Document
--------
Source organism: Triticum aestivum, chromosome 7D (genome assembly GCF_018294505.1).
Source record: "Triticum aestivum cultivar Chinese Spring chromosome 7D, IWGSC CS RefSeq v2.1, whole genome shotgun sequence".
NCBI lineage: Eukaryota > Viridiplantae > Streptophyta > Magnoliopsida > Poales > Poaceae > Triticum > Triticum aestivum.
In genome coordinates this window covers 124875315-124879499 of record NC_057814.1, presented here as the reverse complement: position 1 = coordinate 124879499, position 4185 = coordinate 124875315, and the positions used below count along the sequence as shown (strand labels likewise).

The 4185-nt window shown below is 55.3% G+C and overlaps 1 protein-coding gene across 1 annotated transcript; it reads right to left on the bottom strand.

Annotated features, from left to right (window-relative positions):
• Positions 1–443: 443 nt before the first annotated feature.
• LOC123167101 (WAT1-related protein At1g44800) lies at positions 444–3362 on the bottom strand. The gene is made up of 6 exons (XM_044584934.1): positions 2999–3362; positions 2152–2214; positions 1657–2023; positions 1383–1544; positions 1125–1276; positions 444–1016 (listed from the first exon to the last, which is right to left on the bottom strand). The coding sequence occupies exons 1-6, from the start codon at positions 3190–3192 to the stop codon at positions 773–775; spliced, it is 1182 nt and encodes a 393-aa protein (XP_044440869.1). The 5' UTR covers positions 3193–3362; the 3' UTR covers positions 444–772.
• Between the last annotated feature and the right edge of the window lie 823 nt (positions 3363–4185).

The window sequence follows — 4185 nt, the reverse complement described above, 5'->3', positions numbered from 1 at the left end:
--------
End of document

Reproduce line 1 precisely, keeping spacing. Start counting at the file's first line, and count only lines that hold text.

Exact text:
Source organism: Triticum aestivum, chromosome 7D (genome assembly GCF_018294505.1).